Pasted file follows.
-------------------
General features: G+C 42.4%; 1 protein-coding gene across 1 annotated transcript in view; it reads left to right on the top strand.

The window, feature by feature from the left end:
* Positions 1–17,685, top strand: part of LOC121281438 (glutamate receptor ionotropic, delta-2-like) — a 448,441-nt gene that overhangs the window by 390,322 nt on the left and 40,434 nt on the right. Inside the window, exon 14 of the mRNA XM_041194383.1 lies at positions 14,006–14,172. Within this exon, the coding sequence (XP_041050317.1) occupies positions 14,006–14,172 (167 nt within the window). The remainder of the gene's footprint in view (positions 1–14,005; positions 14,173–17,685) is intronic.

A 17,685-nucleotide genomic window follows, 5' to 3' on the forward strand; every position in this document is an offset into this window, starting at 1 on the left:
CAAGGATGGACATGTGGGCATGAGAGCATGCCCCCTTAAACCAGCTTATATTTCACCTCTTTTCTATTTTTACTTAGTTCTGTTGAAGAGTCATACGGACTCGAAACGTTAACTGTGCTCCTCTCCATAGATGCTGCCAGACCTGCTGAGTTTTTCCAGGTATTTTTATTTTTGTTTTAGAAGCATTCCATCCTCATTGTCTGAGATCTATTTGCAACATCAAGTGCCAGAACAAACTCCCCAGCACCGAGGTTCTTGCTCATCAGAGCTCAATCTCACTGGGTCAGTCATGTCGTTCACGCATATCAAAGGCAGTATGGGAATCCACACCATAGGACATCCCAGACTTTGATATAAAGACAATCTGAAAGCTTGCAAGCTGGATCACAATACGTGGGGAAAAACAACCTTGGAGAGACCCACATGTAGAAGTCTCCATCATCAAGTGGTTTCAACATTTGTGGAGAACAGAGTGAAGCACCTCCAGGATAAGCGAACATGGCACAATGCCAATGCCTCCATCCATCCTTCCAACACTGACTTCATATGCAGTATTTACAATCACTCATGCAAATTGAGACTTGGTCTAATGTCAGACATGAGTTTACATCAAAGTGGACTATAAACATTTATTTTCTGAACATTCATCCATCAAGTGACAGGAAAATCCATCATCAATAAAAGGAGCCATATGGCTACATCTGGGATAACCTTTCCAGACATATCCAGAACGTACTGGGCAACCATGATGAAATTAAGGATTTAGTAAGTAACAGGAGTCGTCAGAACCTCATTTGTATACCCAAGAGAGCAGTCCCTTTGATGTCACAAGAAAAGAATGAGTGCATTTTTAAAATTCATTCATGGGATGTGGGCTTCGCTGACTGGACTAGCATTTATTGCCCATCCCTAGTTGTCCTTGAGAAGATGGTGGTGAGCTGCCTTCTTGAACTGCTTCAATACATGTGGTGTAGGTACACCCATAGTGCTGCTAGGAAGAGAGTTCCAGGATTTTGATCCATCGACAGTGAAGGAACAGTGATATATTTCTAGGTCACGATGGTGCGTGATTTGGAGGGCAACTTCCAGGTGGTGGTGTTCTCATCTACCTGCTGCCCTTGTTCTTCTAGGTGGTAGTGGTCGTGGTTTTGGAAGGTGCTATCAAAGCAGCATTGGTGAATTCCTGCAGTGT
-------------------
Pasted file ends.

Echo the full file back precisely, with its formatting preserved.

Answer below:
General features: G+C 42.4%; 1 protein-coding gene across 1 annotated transcript in view; it reads left to right on the top strand.

The window, feature by feature from the left end:
* Positions 1–17,685, top strand: part of LOC121281438 (glutamate receptor ionotropic, delta-2-like) — a 448,441-nt gene that overhangs the window by 390,322 nt on the left and 40,434 nt on the right. Inside the window, exon 14 of the mRNA XM_041194383.1 lies at positions 14,006–14,172. Within this exon, the coding sequence (XP_041050317.1) occupies positions 14,006–14,172 (167 nt within the window). The remainder of the gene's footprint in view (positions 1–14,005; positions 14,173–17,685) is intronic.

A 17,685-nucleotide genomic window follows, 5' to 3' on the forward strand; every position in this document is an offset into this window, starting at 1 on the left:
CAAGGATGGACATGTGGGCATGAGAGCATGCCCCCTTAAACCAGCTTATATTTCACCTCTTTTCTATTTTTACTTAGTTCTGTTGAAGAGTCATACGGACTCGAAACGTTAACTGTGCTCCTCTCCATAGATGCTGCCAGACCTGCTGAGTTTTTCCAGGTATTTTTATTTTTGTTTTAGAAGCATTCCATCCTCATTGTCTGAGATCTATTTGCAACATCAAGTGCCAGAACAAACTCCCCAGCACCGAGGTTCTTGCTCATCAGAGCTCAATCTCACTGGGTCAGTCATGTCGTTCACGCATATCAAAGGCAGTATGGGAATCCACACCATAGGACATCCCAGACTTTGATATAAAGACAATCTGAAAGCTTGCAAGCTGGATCACAATACGTGGGGAAAAACAACCTTGGAGAGACCCACATGTAGAAGTCTCCATCATCAAGTGGTTTCAACATTTGTGGAGAACAGAGTGAAGCACCTCCAGGATAAGCGAACATGGCACAATGCCAATGCCTCCATCCATCCTTCCAACACTGACTTCATATGCAGTATTTACAATCACTCATGCAAATTGAGACTTGGTCTAATGTCAGACATGAGTTTACATCAAAGTGGACTATAAACATTTATTTTCTGAACATTCATCCATCAAGTGACAGGAAAATCCATCATCAATAAAAGGAGCCATATGGCTACATCTGGGATAACCTTTCCAGACATATCCAGAACGTACTGGGCAACCATGATGAAATTAAGGATTTAGTAAGTAACAGGAGTCGTCAGAACCTCATTTGTATACCCAAGAGAGCAGTCCCTTTGATGTCACAAGAAAAGAATGAGTGCATTTTTAAAATTCATTCATGGGATGTGGGCTTCGCTGACTGGACTAGCATTTATTGCCCATCCCTAGTTGTCCTTGAGAAGATGGTGGTGAGCTGCCTTCTTGAACTGCTTCAATACATGTGGTGTAGGTACACCCATAGTGCTGCTAGGAAGAGAGTTCCAGGATTTTGATCCATCGACAGTGAAGGAACAGTGATATATTTCTAGGTCACGATGGTGCGTGATTTGGAGGGCAACTTCCAGGTGGTGGTGTTCTCATCTACCTGCTGCCCTTGTTCTTCTAGGTGGTAGTGGTCGTGGTTTTGGAAGGTGCTATCAAAGCAGCATTGGTGAATTCCTGCAGTGT